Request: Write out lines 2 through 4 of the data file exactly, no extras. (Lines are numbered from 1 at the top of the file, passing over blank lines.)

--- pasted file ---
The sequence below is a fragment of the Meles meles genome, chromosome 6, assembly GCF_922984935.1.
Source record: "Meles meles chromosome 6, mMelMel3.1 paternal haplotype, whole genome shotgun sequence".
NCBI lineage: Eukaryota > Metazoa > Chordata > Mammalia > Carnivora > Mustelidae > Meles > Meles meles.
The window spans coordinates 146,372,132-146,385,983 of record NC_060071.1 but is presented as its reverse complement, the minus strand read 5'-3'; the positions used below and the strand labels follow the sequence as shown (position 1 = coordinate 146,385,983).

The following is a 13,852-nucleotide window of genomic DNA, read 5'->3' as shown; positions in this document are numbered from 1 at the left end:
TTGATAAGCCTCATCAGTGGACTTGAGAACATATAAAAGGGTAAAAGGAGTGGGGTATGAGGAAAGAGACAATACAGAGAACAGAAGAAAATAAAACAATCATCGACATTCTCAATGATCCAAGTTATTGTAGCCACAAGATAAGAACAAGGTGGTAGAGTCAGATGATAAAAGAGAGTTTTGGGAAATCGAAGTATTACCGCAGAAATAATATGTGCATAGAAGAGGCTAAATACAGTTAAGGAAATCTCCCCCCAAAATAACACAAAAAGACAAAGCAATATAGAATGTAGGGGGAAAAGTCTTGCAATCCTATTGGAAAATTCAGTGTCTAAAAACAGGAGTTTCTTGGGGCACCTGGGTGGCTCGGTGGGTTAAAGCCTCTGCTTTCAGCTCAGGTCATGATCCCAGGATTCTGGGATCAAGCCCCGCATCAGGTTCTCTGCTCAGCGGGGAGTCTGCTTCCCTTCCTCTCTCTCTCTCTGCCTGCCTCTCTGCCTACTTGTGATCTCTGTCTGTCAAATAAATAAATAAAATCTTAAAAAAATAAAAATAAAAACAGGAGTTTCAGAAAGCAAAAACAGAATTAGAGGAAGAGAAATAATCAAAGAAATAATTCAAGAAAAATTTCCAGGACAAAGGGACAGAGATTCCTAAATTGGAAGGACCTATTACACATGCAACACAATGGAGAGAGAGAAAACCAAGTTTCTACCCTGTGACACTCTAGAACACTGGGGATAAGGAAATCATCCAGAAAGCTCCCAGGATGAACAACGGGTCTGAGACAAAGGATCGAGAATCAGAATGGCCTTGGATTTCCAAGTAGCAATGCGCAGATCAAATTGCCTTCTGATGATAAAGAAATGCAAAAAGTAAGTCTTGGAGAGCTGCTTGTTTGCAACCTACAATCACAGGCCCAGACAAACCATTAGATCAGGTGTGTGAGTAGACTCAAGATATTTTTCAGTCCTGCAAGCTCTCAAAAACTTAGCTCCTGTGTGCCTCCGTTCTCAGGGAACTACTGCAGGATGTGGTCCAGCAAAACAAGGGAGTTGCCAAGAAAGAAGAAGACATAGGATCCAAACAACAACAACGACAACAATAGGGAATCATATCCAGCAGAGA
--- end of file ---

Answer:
Source record: "Meles meles chromosome 6, mMelMel3.1 paternal haplotype, whole genome shotgun sequence".
NCBI lineage: Eukaryota > Metazoa > Chordata > Mammalia > Carnivora > Mustelidae > Meles > Meles meles.
The window spans coordinates 146,372,132-146,385,983 of record NC_060071.1 but is presented as its reverse complement, the minus strand read 5'-3'; the positions used below and the strand labels follow the sequence as shown (position 1 = coordinate 146,385,983).